Supply and demand is the major problem we have with combating drugs. Many Central and South American governments are often targeted as objects of its now age old and publicly demonized “War on Drugs.” Many of these governments have been singled out as cooperators in the production or trafficking of drugs. Now America has started a new war: a war on terrorism. Many of the aforementioned governments have withstood the half-hearted efforts of the “War on Drugs,” but now the question arises, will they withstand the more widely supported “War on Terrorism?”
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The Nixon Administration
In 1969, Richard Nixon became president, narcotic usage had already reached crisis levels in the United States (Marcy, 2010). Contrary to what many people believe, this was not something that developed under his administration, President Nixon took action against it. Nixon’s strategy was arguable successful but he did not have a lot of more options, it was either ignoring it or doing something about it and he decided to do what he thought was right. Nixon felt that he had a “national responsibility” to stop the nation from being “destroyed” by drugs; in his administration’s view, narcotics threatened the very fabric of U.S. society (Marcy, 2010). The war on drugs started in the middle of a war; Vietnam was in its prime and the drug addiction problem inside the U.S. military was immense. In early 1966, military authorities began to investigate the levels of illegal drug use in their ranks; the Department of Defense estimated that between 1967 and 1970, the use of marijuana, heroin, and hard narcotics in the armed forces had double each year (Marcy, 2010). The problem was not a local problem; it had spread across the United States, from college students to factory workers and the military.
President Nixon’s administration attempted several strategies to stop the use of drugs in the United States. To address the narcotics epidemic, the Nixon administration proposed the Comprehensive Drug Abuse Prevention and Control Act in 1969 (Marcy, 2010). This plan was designed to consolidate most of the drugs legislation already in place. This plan was geared towards cutting supply and demand for drugs in the United States by creating rehabilitation and education programs while strengthening law enforcement. This plan increased law enforcement training and cooperation between the Bureau of Narcotics and Dangerous Drugs (BNDD) and the Customs Bureau and created two new enforcement agencies: the Office of Drug Abuse Law Enforcement (ODALE) and the Office of National Narcotics Intelligence (ONNI) (Marcy, 2010). The plan was to overwhelm drug trafficking organizations and therefore win the war against drugs while educating and rehabilitating drug addicts in order to be effective in the long run.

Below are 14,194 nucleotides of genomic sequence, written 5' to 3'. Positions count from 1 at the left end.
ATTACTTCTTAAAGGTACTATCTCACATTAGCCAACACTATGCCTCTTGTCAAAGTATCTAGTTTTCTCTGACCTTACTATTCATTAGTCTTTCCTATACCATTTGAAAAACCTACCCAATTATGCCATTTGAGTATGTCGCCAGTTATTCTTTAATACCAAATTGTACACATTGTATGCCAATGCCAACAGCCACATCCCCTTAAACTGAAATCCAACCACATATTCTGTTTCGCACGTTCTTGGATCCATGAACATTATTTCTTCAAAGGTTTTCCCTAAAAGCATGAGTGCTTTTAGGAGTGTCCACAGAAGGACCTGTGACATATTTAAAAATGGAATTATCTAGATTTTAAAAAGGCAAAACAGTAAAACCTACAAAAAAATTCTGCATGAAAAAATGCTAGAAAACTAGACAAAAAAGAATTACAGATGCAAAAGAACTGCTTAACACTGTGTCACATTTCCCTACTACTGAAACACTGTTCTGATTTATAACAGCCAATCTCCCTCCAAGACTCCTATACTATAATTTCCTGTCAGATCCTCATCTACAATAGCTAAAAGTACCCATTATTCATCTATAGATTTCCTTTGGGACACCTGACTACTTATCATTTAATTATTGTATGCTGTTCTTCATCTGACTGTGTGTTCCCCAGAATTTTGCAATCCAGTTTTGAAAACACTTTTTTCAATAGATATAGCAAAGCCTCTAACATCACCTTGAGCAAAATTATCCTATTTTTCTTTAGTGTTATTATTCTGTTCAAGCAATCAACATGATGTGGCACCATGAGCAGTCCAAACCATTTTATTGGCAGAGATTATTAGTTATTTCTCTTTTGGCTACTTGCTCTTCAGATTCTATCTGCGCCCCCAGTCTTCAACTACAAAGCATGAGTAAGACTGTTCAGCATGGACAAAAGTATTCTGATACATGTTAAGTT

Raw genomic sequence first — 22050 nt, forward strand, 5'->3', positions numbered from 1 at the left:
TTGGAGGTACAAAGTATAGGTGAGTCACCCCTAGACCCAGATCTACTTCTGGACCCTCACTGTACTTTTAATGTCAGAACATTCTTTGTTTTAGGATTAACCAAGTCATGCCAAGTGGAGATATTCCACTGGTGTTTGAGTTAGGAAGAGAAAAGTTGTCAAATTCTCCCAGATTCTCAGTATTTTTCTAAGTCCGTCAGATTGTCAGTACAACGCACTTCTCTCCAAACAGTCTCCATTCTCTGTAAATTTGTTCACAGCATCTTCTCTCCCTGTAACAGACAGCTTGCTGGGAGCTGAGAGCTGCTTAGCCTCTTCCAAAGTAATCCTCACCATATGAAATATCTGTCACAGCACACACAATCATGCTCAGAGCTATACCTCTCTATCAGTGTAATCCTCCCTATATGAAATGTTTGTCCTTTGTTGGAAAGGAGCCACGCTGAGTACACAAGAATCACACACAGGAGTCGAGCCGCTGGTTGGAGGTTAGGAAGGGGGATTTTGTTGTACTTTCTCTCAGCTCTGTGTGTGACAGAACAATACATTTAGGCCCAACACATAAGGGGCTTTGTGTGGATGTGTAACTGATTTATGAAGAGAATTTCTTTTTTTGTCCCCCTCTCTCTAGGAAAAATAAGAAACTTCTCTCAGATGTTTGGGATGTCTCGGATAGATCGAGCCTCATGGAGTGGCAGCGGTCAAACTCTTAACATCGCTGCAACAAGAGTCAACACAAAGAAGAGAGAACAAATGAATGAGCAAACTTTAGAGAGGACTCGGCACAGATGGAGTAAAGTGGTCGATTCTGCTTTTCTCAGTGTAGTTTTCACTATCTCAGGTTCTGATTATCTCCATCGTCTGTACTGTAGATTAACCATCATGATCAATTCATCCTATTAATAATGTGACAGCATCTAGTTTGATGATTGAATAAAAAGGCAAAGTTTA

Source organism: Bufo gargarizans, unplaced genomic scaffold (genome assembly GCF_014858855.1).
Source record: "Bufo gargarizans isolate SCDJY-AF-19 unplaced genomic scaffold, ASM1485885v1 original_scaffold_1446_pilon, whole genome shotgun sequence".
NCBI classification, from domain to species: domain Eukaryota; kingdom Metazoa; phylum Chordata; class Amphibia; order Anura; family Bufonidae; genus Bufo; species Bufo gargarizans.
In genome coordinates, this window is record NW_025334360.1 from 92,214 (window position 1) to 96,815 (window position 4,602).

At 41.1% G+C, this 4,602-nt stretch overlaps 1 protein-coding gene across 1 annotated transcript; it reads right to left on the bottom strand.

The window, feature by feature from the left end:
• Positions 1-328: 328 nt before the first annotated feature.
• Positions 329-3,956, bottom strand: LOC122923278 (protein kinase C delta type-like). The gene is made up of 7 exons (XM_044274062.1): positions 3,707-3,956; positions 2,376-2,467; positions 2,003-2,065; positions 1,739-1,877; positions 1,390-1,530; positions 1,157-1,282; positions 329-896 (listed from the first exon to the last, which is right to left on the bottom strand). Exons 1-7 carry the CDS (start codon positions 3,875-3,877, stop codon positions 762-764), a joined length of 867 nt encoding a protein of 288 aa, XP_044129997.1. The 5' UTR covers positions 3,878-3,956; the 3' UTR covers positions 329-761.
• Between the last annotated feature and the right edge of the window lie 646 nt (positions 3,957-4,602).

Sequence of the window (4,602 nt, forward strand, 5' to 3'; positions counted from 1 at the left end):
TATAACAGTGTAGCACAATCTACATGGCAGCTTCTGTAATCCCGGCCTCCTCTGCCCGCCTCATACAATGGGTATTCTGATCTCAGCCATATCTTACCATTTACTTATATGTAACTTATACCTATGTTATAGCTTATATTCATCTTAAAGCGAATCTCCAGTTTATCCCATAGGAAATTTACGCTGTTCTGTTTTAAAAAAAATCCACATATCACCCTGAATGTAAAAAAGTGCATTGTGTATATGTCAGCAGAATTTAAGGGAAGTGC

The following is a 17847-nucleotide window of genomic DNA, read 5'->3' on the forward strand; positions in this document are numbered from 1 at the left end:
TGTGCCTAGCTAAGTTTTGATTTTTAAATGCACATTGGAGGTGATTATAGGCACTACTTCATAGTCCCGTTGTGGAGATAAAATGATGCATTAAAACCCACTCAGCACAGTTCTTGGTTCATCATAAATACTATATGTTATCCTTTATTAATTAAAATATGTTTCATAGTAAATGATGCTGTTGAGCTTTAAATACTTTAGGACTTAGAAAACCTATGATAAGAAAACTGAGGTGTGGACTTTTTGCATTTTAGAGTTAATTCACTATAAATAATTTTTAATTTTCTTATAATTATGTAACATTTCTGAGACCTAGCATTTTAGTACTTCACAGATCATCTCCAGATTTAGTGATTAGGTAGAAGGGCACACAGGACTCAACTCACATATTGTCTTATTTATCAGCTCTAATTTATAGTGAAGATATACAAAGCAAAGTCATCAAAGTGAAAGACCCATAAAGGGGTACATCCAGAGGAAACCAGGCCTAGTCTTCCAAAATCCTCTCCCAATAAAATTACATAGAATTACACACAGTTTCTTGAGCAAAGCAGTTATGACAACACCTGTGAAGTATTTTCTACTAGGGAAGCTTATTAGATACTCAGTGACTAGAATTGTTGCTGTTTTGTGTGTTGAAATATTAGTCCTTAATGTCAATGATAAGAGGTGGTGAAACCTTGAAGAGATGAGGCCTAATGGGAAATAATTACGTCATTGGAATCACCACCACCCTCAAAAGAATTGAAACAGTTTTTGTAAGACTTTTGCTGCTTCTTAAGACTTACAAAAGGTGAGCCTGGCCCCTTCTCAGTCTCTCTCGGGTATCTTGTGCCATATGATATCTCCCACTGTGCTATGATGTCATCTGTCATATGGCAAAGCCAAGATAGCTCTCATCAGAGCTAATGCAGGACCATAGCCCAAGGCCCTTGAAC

The Nixon administration’s efforts at international narcotics control during the late 1960s were focused on stemming the flow of heroin from Turkey, France, and Mexico into the United States (Marcy, 2010). Lack of resources and a weak economy due to ‘The Great Depression” impeded United States’ access to areas outside of Mexico. This and other factors let drug trafficking organizations develop more sophisticated ways of trafficking illicit drugs to the United States almost freely and without much hassle.
The war on drugs was a disaster; between the 1970 and 1975, the number of first-time cocaine users in the United States jumped from 301,000 to 652,000 people annually (Marcy, 2010). Instead of the numbers declining, the numbers kept increasing. By the late 1970s not only Peru and Bolivia were a threat to the war on drugs but Colombia had become the “pillar” of drug trafficking to the United States. By 1976 it was clear that approximately 90 percent of the cocaine shipments destined for the United States passed through Colombia (Marcy, 2010). After that, Colombia started to produce marijuana and increased their shipments of drugs to the United States repeatedly, their violent mode of operations had them atop drug trafficking organizations and earned them respect across the globe.
Drugs and the Reagan Administration
By the time, Ronald Reagan was elected president drugs in the United States were being sold at an alarming rate. In fact, crack cocaine was so large, that the epidemic was on the consciousness of every American (Marcy, 2010). President Reagan’s War on Drugs allowed the military to not only help fight it, but to provide “intelligence, equipment, and training to federal, state, and local law enforcement” (Marcy, 2010). The Reagan War on Drugs put pressure on the Joint Chiefs of Staff to get the military even more involved in the War on Drugs (Marcy, 2010). The Joint Chiefs of Staff were pressured so hard, that the Army gave $277 million in equipment to help fight the drug trade.
In the early 80’s, Reagan redoubled efforts at curbing imports, further militarized drug policy, and brought about mandatory minimum sentences for minor drug offenses. In 1980, the FBI’s Uniform Crime report listed fewer than a hundred thousand arrests for heroin and cocaine, which were tabulated together. By 1989, that figure had jumped to more than seven hundred thousand arrests (Grim, 2009).
The drug enforcement bill President Reagan signed in 1986 was criticized for promoting significant racial disparities in the prison population and critics also charged that the policies did little to reduce the availability of drugs on the street, while resulting in a great financial burden for America. The Reagan administration was criticized for its slow response to the growing HIV epidemic. As thousands became infected with the virus, he did not increase funding to try to discover cures – rather he downplayed the situation.
The Anti-Drug Abuse Act required a minimum of 10 years to life for a first drug conviction, 20 years to life for a second and life in prison if the possession could be tied to a death or serious bodily injury. In addition, the Comprehensive Crime Control Act of 1974 , was also established to empower the Department of Justice (DOJ) to seize assets derived from drug trafficking (Libby, 2008).
Drugs in the “Golden”